Fauci says fine to trick-or-treat this year
The government’s top infectious-disease expert says families can feel safe trick-or-treating outdoors this year as coronavirus cases in the U.S. decline, especially for those who are vaccinated.
Dr. Anthony Fauci said on CNN’s “State of the Union” Sunday that it’s an important time of year for children, so “go out there” and “enjoy it.”
He added that people wanting to enjoy Halloween on Oct. 31 should consider getting the shots for that “extra degree of protection” if they are not yet vaccinated.
COVID-19 vaccines have been approved for people 12 and older. The Food and Drug Administration plans a meeting in late October to consider Pfizer’s request for emergency use authorization of its vaccine for children ages 5 to 11.
Nationwide, there are about 95,000 new coronavirus cases a day. Fauci called the downward trend “good news” but cautioned against declaring a premature victory because cases have bounced back in the past.
He said he’d like to see cases drop to fewer than 10,000 a day before dropping COVID-19 pandemic restrictions, such as shedding masks indoors in public places.
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Meanwhile, in Texas, tea party figure Allen West, a candidate for the Republican nomination for governor, was hospitalized because of COVID-19. West said he is not vaccinated.
West and his wife, Angela, were diagnosed with the virus after attending a “packed house” fundraising event in Seabrook, Texas, last week. He said Saturday that he is “suspending in-person events until receiving an all-clear indication.”
Both Wests received monoclonal antibody treatments for COVID-19, and Angela, who was vaccinated against the virus, was released to go home, Allen West said on Twitter. The Republican candidate said doctors were worried Saturday about the lowered level of oxygen saturation in his blood.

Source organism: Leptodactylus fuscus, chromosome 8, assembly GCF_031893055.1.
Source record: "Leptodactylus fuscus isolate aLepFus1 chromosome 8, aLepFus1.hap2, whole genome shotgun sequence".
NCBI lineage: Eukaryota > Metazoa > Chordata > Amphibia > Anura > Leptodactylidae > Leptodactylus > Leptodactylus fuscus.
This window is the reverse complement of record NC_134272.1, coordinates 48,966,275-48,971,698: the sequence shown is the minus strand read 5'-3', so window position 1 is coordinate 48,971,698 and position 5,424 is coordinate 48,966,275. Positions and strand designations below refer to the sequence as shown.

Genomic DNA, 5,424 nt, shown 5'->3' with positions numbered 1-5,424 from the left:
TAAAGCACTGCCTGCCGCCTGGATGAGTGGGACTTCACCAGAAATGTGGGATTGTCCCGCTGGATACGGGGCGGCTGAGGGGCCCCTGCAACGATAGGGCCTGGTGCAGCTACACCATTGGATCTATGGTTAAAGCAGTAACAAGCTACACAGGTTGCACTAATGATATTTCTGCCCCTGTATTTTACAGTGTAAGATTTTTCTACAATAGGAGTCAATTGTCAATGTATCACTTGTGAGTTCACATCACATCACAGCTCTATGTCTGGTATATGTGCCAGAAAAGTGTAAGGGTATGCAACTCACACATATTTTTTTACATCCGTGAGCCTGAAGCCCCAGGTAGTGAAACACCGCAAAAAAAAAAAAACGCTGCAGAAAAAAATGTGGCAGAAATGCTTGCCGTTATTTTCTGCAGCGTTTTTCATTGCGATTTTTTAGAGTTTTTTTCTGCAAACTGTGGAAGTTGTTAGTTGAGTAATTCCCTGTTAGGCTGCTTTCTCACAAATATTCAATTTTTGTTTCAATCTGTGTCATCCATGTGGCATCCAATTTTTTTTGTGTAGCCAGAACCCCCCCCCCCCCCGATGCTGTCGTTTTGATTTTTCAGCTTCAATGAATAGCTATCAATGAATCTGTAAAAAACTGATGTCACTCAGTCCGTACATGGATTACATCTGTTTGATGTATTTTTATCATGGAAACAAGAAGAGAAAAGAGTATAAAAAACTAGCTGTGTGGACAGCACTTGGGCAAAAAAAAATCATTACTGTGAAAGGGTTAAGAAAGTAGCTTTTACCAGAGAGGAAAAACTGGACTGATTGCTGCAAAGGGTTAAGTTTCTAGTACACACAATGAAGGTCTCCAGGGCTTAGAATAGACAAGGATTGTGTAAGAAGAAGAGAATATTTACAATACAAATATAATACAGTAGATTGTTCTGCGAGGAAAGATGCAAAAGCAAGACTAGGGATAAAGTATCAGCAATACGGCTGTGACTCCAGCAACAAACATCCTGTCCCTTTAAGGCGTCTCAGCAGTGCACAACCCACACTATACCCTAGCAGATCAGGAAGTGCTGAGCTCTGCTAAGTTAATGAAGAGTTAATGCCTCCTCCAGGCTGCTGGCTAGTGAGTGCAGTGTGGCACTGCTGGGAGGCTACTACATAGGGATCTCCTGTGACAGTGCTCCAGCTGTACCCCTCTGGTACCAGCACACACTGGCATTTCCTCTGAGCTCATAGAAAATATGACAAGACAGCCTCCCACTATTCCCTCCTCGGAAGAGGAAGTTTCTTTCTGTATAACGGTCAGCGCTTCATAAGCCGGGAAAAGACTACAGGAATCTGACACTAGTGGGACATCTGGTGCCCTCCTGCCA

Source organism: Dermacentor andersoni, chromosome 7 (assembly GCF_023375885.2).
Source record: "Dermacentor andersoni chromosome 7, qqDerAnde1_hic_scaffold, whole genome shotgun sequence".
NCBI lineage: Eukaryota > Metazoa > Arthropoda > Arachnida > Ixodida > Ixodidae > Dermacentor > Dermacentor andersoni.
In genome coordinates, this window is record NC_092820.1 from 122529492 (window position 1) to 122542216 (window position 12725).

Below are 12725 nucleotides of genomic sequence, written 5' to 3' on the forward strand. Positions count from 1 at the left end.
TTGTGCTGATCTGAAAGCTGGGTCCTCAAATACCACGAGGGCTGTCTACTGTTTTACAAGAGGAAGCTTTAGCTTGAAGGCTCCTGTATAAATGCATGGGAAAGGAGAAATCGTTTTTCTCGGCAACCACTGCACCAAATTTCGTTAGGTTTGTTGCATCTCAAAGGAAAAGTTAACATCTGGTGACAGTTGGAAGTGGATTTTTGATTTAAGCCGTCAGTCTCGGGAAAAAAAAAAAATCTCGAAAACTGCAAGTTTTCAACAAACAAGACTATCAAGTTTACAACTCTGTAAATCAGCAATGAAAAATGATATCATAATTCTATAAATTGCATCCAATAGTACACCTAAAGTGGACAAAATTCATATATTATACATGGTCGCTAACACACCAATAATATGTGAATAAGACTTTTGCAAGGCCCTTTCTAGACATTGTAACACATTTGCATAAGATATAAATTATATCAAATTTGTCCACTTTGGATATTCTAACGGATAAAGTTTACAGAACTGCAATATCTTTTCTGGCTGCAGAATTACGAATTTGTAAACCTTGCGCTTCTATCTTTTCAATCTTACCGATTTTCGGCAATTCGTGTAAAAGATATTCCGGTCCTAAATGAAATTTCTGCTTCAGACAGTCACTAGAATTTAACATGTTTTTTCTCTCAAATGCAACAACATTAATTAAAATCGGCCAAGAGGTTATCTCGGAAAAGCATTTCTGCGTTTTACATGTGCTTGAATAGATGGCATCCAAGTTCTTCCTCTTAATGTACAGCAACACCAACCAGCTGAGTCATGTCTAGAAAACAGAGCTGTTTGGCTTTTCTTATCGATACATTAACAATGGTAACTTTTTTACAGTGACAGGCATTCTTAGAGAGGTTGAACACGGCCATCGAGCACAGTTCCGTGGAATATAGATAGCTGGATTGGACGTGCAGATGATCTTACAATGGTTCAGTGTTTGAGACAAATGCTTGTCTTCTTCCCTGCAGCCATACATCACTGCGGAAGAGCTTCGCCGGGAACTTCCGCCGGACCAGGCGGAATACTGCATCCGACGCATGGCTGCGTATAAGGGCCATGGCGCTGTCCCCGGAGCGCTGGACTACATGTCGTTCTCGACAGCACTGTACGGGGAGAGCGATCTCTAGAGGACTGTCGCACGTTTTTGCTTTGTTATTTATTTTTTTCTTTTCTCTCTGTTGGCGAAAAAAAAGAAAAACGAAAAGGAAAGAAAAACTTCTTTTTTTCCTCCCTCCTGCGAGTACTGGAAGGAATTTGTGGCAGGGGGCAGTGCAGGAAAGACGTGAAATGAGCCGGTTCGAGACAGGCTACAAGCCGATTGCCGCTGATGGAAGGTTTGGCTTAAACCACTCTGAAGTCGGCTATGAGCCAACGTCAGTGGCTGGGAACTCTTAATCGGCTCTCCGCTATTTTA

And in Missouri, the acting head of St. Louis County police has issued an order saying that all officers must follow a county mandate to either get the COVID-19 vaccine or submit to weekly testing.
The order was issued even though an officer has filed a lawsuit challenging whether the county’s mandate should apply to the police department, which is primarily governed by its chief and the St. Louis County Board of Police Commissioners.
Officer Jared Lindeman’s request for a temporary restraining order argued that the County Council and St. Louis County Executive Sam Page don’t have the authority alone to place requirements on officers, according to the St. Louis Post-Dispatch.
A planned Friday hearing on Lindeman’s request was canceled after acting St. Louis County Police Chief Kenneth Gregory issued his order. Lindeman’s attorney, Christopher Graville, said he is weighing how to proceed with Lindeman’s lawsuit after the order.
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